- Latin Name: Formica spp.
- Size: Measuring rather large at 4-8mm long
- Color: Most are fully red or black or some combination of red and black
- Shape: Field Ants are regularly-shaped with very long legs. Their abdomens usually comprise at least half of their body mass.
- Found in: Found in the plain states and across the middle-south. Arkansas, Illinois, and Oklahoma are good examples of states where Field Ants thrive.
- Overview: “Field Ants” is actually used to describe a large group of ant species that thrive in dry, grassy areas. They prefer to build their nests outdoors where they have wide open spaces and plenty of room to forage for food.
About Field Ants
Most Field Ants build their nests either in wide open areas above ground or near mounds of protective material. Some species have evolved to use materials like thatch or wood to fortify their nests but in a majority of cases Field Ants build traditional “anthills” above ground which lead to underground nests. Because their anthills are so conspicuous and their coloring can be quite red, people often confuse Field Ants with Fire Ants. Field Ants don’t typically bite unless threatened but some species actually spray acid while they bite which can make their sting very painful.
Like most other ant species all Field Ant colonies have at least one queen whose job is to lay eggs. The worker ants in turn help construct and maintain the nest while others go out to gather food. These species have some of the most general appetites of any ant species and will feast on everything from honeydew to other insects to meat.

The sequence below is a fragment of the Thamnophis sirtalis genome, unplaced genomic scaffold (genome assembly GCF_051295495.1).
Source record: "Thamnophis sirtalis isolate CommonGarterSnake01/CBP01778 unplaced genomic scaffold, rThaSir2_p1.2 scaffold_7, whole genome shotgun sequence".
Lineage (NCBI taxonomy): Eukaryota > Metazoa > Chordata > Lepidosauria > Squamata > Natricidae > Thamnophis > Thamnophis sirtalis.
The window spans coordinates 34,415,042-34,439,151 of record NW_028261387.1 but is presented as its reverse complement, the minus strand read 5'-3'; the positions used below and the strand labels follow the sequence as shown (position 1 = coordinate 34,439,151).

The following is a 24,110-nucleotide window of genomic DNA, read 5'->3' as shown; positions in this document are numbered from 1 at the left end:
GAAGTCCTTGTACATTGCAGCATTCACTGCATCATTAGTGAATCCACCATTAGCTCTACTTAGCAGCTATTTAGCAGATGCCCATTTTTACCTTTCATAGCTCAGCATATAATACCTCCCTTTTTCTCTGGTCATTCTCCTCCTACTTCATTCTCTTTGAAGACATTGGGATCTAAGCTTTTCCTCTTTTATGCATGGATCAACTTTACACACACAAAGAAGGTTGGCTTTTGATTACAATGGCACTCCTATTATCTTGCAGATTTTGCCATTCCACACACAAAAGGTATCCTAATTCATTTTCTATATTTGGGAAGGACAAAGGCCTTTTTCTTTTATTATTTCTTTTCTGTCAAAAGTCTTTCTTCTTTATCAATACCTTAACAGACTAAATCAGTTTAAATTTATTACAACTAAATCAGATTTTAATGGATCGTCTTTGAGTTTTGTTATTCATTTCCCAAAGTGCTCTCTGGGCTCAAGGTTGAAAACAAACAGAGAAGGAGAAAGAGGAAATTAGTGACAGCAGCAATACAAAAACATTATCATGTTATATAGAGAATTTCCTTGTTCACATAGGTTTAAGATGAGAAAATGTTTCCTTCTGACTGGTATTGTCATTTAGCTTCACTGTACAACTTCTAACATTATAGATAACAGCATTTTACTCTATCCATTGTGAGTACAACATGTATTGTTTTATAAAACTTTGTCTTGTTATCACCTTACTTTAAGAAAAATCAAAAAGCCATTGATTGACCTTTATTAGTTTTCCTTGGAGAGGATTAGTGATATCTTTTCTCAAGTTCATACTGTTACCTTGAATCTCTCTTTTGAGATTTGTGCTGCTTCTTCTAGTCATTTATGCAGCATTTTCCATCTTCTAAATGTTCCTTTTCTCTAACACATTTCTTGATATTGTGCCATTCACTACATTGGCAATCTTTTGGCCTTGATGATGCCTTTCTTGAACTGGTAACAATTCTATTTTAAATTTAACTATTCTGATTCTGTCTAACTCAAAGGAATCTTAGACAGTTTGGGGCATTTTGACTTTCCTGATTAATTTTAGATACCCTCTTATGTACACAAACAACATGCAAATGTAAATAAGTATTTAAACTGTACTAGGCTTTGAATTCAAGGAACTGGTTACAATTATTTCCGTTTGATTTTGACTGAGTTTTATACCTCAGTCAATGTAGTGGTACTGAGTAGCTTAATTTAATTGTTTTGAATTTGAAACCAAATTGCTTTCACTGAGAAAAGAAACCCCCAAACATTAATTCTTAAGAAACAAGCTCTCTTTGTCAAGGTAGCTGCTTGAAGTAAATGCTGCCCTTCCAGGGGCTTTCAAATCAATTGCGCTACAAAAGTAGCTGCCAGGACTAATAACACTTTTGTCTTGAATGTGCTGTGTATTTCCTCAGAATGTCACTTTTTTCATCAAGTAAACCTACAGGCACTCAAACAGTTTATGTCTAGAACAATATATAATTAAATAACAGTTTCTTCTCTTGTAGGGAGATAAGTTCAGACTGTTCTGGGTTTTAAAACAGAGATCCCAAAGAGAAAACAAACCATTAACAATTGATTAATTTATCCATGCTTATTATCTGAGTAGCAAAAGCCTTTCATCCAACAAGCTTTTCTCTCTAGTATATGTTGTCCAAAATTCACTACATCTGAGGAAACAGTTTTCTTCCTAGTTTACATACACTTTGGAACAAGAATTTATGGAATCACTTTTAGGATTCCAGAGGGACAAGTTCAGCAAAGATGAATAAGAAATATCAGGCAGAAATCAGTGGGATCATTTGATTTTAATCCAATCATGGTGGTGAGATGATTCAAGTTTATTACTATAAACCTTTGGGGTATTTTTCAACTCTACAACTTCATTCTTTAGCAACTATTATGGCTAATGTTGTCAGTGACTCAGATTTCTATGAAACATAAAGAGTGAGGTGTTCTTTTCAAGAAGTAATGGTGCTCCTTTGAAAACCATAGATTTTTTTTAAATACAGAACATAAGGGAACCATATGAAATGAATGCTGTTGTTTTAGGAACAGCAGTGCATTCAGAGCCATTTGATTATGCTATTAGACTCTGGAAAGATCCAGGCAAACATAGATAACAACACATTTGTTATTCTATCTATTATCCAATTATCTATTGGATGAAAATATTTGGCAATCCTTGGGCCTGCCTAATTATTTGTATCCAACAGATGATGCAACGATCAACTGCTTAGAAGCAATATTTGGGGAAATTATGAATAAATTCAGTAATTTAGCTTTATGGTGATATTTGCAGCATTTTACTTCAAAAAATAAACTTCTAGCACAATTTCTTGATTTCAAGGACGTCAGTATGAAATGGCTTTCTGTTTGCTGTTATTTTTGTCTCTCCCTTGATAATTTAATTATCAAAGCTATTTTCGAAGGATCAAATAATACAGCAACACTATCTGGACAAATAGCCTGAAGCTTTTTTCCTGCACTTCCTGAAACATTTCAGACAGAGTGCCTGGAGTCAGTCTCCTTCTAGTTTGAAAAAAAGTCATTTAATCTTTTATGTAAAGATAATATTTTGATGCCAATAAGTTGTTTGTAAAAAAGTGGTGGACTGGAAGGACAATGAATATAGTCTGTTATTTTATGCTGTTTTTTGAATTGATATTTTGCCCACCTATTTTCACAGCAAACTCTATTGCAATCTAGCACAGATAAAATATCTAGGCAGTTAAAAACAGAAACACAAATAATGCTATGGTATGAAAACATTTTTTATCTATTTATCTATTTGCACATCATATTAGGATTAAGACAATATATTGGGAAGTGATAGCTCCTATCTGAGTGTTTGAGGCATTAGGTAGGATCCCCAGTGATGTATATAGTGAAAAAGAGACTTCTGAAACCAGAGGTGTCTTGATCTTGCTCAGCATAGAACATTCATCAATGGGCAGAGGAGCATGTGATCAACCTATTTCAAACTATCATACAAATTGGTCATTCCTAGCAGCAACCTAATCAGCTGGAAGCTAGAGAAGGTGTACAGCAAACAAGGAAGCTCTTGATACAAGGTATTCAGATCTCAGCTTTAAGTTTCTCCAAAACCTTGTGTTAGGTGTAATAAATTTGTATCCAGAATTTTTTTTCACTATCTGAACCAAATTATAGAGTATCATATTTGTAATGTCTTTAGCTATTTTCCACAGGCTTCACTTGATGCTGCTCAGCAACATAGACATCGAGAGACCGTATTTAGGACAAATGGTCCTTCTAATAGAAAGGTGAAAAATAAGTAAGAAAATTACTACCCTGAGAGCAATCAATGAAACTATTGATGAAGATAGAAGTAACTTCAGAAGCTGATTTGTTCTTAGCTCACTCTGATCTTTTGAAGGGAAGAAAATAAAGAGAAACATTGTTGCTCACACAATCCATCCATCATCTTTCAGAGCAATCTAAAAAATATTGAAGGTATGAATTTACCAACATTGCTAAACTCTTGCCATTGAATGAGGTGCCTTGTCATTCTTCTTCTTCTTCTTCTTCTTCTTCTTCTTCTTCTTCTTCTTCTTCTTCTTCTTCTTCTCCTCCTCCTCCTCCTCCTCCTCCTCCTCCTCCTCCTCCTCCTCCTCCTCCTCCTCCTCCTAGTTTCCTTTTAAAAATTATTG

Signs of a Field Ant Infestation
The good news is, Field Ants vastly prefer to build their nests outdoors. They very rarely invade and infest homes but there have been cases of ant infestations in basements, crawlspaces, and even between walls. Humans typically come into contact with Field Ants as the workers scavenge for food on patios or decks, but this activity is usually not a sign of a problem. All-black field ants can be mistaken for carpenter ants but they do not dig earthen tunnels or leave wood shavings behind.
Nests are usually found on properties underneath stacks of wood, piles of debris, or in other areas that haven’t been maintained. The easiest way to prevent Field ant activity on your own property is to keep the ground clear of debris and check periodically for signs of anthills or ant nests. Because Field Ants are the largest group of ants they can be incredibly difficult to identify without professional help. Determining the right solutions and bait may take several applications by a professional exterminator to identify and isolate the problem.